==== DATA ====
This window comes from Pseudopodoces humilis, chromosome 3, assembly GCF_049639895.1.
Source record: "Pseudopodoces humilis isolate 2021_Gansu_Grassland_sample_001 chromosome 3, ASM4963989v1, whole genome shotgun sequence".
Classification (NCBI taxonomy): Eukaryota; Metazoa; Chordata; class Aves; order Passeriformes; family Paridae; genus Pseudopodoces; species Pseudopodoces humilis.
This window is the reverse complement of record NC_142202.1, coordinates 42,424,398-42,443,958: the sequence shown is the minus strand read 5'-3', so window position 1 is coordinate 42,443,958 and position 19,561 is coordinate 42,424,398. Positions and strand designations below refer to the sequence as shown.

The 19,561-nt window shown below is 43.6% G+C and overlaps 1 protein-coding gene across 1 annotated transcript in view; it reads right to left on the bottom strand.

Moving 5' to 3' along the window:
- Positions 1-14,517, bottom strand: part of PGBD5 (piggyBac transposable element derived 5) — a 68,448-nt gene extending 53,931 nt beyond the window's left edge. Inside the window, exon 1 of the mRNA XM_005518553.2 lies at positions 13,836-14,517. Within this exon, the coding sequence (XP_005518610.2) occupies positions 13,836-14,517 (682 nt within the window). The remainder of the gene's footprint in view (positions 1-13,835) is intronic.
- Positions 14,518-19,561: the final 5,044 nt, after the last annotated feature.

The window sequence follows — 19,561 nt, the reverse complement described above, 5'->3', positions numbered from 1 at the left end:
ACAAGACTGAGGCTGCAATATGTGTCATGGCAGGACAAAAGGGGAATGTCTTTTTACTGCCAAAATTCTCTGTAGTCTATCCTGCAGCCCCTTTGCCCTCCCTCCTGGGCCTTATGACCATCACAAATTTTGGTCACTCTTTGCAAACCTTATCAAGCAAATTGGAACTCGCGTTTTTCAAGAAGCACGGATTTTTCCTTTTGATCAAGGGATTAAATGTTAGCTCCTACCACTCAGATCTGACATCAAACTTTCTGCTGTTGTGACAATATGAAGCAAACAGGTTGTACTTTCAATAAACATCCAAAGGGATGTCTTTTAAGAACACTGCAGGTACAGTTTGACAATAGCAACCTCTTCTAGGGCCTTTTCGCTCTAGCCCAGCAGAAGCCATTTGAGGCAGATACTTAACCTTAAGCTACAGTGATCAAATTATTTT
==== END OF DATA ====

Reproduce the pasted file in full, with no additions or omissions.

This window comes from Pseudopodoces humilis, chromosome 3, assembly GCF_049639895.1.
Source record: "Pseudopodoces humilis isolate 2021_Gansu_Grassland_sample_001 chromosome 3, ASM4963989v1, whole genome shotgun sequence".
Classification (NCBI taxonomy): Eukaryota; Metazoa; Chordata; class Aves; order Passeriformes; family Paridae; genus Pseudopodoces; species Pseudopodoces humilis.
This window is the reverse complement of record NC_142202.1, coordinates 42,424,398-42,443,958: the sequence shown is the minus strand read 5'-3', so window position 1 is coordinate 42,443,958 and position 19,561 is coordinate 42,424,398. Positions and strand designations below refer to the sequence as shown.

The 19,561-nt window shown below is 43.6% G+C and overlaps 1 protein-coding gene across 1 annotated transcript in view; it reads right to left on the bottom strand.

Moving 5' to 3' along the window:
- Positions 1-14,517, bottom strand: part of PGBD5 (piggyBac transposable element derived 5) — a 68,448-nt gene extending 53,931 nt beyond the window's left edge. Inside the window, exon 1 of the mRNA XM_005518553.2 lies at positions 13,836-14,517. Within this exon, the coding sequence (XP_005518610.2) occupies positions 13,836-14,517 (682 nt within the window). The remainder of the gene's footprint in view (positions 1-13,835) is intronic.
- Positions 14,518-19,561: the final 5,044 nt, after the last annotated feature.

The window sequence follows — 19,561 nt, the reverse complement described above, 5'->3', positions numbered from 1 at the left end:
ACAAGACTGAGGCTGCAATATGTGTCATGGCAGGACAAAAGGGGAATGTCTTTTTACTGCCAAAATTCTCTGTAGTCTATCCTGCAGCCCCTTTGCCCTCCCTCCTGGGCCTTATGACCATCACAAATTTTGGTCACTCTTTGCAAACCTTATCAAGCAAATTGGAACTCGCGTTTTTCAAGAAGCACGGATTTTTCCTTTTGATCAAGGGATTAAATGTTAGCTCCTACCACTCAGATCTGACATCAAACTTTCTGCTGTTGTGACAATATGAAGCAAACAGGTTGTACTTTCAATAAACATCCAAAGGGATGTCTTTTAAGAACACTGCAGGTACAGTTTGACAATAGCAACCTCTTCTAGGGCCTTTTCGCTCTAGCCCAGCAGAAGCCATTTGAGGCAGATACTTAACCTTAAGCTACAGTGATCAAATTATTTT